This one falls under “The Basics,” because it really doesn’t take that long to explain.
When your team has three forwards in the offensive zone and solid possession of the puck, you have a lot of leeway from your coach to get creative, and have very little positional rules. Still, when the puck changes sides you want to do it as efficiently as possible, so there’s a rotation.
Priority 1A is keeping a guy high. Let’s take a look at where players will typically be to start, and where they eventually go.
One of the most basic statistical measurements is one of the game’s most important: shots per game.
While we wait for the advanced stat crowd to tinker and refine their numbers to help us grade player A-through-Z, shots-per-game continues to be a page you can click on, understand, and see a list made up of at least 90% all-stars. Great players pour pucks on net.
The tough part with so many fancy stats is determining what they really mean. A lot of people are pretty sure they have it dialed in, but numbers aren’t always what they seem. For example:
Our junior hockey coach used to bag us for 10 minutes for everyone one of nine goals we didn’t meet in our previous game. He had the scratches record what were then considered “deeper” stats. We had to have 75 hits (seriously), 10 blocked shots, 20% PP conversion etc. (….Yes, he liked to skate us.)
The point I’m making is we’re learning more about our raw numbers – common sense implies that if you got a lot of hits, you didn’t have the puck a lot, and that’s not a good thing. If you’re blocking a lot of shots, the other team is pushing the play too often, and has the puck too often. Also not a good thing.
But shots-per-game is pretty cut and dried – if one guy gets more shots per game because he gets more ice time than the next guy, guess why? It’s because he’s a better player. If one guy has more shots per game because he gets more powerplay time than the next guy, guess why? It’s because he’s a better player (or at least his coach thinks so). If a guy puts up a good number in this statistical category and doesn’t get a lot of minutes or PP time, guess what? He deserves more.
On the offensive side of the puck, players have a lot of freedom. Aside from keeping a forward high at all times in case of a turnover, there’s not really a set of rules – just find a way to get the biscuit in the basket.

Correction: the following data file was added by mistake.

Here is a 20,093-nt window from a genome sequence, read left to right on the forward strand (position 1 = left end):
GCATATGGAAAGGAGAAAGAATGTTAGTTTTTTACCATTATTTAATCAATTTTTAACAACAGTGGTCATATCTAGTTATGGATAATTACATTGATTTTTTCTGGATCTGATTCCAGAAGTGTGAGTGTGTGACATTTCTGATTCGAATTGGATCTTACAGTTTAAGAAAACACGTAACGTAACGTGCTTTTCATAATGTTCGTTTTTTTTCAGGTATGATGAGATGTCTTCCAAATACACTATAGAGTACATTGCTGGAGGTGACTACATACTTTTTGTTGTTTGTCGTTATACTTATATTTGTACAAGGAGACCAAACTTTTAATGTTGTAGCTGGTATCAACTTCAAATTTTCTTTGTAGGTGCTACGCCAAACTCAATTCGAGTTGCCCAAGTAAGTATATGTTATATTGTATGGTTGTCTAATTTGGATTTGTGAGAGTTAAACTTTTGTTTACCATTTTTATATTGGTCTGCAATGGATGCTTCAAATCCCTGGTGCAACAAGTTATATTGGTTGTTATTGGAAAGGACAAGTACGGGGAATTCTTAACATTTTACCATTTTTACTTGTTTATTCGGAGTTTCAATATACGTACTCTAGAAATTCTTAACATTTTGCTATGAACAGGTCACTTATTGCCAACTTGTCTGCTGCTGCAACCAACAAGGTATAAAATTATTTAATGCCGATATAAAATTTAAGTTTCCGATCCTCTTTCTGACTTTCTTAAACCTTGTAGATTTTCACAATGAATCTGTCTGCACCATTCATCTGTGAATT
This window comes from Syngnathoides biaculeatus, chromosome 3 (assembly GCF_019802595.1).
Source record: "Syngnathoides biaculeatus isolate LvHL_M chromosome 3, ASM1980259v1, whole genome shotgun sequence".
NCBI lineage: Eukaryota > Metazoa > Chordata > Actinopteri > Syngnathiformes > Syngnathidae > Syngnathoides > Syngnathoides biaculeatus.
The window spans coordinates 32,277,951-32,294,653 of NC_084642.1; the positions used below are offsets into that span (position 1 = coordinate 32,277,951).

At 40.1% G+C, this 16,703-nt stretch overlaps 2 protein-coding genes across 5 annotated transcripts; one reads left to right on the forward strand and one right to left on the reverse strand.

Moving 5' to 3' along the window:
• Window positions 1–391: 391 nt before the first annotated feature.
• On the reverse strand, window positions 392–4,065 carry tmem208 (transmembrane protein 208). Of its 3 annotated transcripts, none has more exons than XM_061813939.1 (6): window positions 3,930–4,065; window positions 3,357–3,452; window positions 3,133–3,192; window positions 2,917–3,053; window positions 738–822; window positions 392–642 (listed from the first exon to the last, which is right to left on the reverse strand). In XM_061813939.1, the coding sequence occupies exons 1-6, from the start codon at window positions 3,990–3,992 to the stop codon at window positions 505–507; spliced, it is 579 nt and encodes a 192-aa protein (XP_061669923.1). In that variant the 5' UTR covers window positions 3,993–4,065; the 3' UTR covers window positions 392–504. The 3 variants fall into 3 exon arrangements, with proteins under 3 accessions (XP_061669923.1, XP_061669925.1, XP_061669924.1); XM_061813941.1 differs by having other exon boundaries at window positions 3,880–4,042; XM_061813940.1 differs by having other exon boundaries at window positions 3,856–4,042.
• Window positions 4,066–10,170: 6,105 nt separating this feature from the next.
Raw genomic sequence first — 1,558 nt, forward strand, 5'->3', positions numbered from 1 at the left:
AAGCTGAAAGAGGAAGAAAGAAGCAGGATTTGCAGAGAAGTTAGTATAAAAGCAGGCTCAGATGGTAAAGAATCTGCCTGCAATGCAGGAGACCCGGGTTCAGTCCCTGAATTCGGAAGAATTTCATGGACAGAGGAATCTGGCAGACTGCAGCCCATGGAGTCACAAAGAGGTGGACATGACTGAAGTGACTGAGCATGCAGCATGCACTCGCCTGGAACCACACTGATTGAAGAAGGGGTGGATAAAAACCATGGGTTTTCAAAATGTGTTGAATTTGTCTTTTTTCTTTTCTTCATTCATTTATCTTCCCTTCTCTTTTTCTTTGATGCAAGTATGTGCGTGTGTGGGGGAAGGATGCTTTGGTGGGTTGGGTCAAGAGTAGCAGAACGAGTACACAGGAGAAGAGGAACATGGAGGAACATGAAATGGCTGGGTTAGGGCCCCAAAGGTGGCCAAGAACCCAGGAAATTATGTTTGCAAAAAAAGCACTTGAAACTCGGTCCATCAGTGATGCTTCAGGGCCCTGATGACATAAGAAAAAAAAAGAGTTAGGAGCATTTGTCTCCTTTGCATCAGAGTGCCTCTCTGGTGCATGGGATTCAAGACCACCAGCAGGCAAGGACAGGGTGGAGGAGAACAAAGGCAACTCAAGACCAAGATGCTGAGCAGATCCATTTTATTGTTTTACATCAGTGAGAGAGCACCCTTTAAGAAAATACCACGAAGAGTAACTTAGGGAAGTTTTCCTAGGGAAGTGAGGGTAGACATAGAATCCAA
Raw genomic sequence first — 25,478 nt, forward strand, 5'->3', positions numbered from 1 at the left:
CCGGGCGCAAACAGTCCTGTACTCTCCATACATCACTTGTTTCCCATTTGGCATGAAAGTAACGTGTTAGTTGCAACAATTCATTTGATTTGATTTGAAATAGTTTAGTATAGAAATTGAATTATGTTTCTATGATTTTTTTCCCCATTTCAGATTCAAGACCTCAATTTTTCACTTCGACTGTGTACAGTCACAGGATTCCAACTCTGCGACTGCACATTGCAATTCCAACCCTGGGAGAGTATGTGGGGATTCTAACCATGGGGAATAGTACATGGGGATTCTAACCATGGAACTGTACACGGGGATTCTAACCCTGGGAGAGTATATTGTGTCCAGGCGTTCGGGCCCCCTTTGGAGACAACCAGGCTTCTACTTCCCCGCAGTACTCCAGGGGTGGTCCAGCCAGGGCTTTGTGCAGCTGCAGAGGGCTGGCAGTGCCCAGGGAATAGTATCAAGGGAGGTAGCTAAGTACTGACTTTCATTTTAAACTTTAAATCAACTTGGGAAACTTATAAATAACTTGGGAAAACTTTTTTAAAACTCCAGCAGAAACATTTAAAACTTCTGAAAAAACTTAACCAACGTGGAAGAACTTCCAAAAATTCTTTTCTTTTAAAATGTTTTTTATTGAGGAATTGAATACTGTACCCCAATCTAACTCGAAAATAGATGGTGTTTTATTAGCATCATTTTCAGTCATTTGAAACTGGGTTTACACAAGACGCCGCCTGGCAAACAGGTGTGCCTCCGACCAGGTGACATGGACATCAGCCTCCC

There is one scenario, however, where there’s a script: the 3-on-2.
Everybody wants to be the high guy. He doesn’t have to skate as hard, doesn’t get involved in any contact, and likely gets the puck in the slot for a shot.
Laziness and glory? Yes please.
In rec hockey, it’s a battle. Nobody goes to the damn net. You just float in three abreast, and wait to turn the puck over.
Players are taught to move the puck out wide, have the guy in the middle be the workhorse and charge through to the net - the other forward wins, and gets to be the high guy. (Note that “high” doesn’t necessarily mean he helps the trio form an equilateral triangle. Just gotta find that soft spot.)
The reasons it should (almost) always happen this way are pretty clear: first off, if the defenseman doesn’t go with the middle guy who’s heading for the net, he’s got a short breakaway. You just make the easy pass to him behind the d-man’s wheels.
But he will go with him for the reason just mentioned, so you’ve pushed back at least one d-man, leaving room for the high guy when he inevitably gets the puck.
The other defenseman can’t cover two guys, so he won’t commit to either guy until it’s getting close to the forward’s “shot or pass” decision time.
Some coaches will encourage both forwards without the puck to drive the net (and for a shot from the puck carrier), because they’re idiots and North American coaches adore dumbing down the game for our players. (We play the game the “right” way, grrr!)
But, this is the rare scenario where I feel like one of those coaches, because executing this right is pretty well undefendable. It makes sense to stick with simplicity here. I don’t think I can tolerate my rec hockey teammates refusing to go through to the net for another shift.
Even if the d-man pressures the puck carrier early, he can slide the puck under his stick to the mid-lane drive guy and you have a 2-on-1 (which I’ve written about how to defend here, albeit somewhat controversially).
It’s the most basic, effective script in hockey if you can count on that one guy. Just because you may not get on the score sheet doesn’t mean you didn’t help your team score.